British firm Conran redesigns today’s apparatus without a preview screen for the BBC Future’s Imagineering series.
Digital cameras are so feature-laden these days, it can be a bit hard to keep up. British design firm, Conran wants to harken back to the days before digital, when everyone took a picture, put faith in their photography skills and waited weeks to see if the film captured what they saw in the viewfinder. In conjunction with the BBC’s Future Imagineering series, where everyday objects are reinterpreted for the 21st century, the firm came up with a digital camera with quirks of an analog device.
The Conran camera – which is currently only a prototype – features a slim yet sturdy square shape, with two rings at the front for a ringflash and the imaging sensors and a large hole in the center that serves as the viewfinder and lens. The back of the camera consists of all the essentials for a point-and-shoot digital camera – a control dial, shutter button, and flash – but is missing one vital component: the screen. Senior designer at Conran, Jared Mankelow says:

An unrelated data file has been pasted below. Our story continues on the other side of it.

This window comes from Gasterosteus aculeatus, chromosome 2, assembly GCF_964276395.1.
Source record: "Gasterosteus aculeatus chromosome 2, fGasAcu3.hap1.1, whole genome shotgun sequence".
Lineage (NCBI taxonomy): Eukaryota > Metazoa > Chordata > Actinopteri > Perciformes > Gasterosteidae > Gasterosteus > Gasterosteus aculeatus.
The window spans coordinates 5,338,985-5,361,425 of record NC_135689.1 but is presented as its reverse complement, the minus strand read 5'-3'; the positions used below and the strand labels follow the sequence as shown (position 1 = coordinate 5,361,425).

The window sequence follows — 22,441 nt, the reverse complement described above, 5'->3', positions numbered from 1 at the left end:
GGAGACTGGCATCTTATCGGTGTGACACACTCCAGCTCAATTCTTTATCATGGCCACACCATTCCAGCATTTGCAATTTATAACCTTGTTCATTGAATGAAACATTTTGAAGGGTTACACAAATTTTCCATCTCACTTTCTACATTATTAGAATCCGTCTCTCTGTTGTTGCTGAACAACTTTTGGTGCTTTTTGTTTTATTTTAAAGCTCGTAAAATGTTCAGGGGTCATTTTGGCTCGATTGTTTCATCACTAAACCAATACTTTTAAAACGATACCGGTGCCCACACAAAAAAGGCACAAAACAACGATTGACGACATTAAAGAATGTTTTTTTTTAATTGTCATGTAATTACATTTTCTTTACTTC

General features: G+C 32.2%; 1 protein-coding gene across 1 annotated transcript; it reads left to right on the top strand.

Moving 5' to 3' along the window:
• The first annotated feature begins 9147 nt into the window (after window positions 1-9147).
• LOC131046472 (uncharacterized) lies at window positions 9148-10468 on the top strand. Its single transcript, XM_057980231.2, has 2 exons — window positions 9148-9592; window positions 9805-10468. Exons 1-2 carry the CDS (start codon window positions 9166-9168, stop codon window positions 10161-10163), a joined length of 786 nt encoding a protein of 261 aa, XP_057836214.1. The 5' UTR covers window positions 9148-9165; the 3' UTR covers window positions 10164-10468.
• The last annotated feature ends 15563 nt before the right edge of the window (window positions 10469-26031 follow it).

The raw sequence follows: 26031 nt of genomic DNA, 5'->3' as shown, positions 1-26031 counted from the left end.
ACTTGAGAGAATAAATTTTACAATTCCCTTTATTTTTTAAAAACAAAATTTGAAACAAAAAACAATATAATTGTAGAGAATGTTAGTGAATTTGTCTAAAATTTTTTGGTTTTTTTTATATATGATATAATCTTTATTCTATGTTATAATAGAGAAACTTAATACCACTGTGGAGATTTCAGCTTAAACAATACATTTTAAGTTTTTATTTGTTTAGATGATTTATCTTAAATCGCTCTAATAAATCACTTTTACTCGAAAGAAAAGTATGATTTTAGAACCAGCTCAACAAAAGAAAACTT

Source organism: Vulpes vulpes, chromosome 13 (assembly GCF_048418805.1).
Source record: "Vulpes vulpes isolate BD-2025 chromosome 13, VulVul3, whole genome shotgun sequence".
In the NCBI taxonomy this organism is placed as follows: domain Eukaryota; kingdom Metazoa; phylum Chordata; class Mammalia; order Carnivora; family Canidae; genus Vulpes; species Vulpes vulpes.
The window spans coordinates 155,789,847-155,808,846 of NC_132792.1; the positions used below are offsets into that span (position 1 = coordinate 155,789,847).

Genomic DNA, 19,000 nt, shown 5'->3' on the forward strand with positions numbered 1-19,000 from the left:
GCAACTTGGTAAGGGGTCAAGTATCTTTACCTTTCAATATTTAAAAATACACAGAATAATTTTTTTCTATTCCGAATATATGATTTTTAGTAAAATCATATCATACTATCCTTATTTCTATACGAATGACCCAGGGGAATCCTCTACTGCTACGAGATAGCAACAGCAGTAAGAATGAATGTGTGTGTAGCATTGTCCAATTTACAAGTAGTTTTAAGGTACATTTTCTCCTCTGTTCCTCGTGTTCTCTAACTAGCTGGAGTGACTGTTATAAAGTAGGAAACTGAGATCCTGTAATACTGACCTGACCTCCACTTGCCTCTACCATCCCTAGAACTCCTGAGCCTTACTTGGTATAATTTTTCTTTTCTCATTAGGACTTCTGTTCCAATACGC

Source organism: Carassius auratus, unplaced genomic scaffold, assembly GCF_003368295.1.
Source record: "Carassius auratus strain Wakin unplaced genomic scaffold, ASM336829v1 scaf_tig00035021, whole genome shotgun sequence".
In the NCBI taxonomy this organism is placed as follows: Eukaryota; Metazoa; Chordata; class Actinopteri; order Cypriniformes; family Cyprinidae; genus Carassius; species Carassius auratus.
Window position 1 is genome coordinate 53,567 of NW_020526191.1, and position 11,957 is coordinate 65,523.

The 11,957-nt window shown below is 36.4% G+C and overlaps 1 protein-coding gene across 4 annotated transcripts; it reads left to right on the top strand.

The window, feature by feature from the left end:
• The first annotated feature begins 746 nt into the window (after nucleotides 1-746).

We really have to ask ourselves is, what is the screen for. What is its purpose? And for us, it’s just another element that chewed through a lot of power. Everybody’s got a smartphone, tablet or PC nowadays, and they are built with very, very high definition screens.
Removing the screen allows for the camera’s unique design, and also adds that experience of having to wait to see your pictures. But instead of waiting for them to be developed, you simply need to be near a Bluetooth-enabled device, where your photos can upload. It is a touch of analog in the digital age.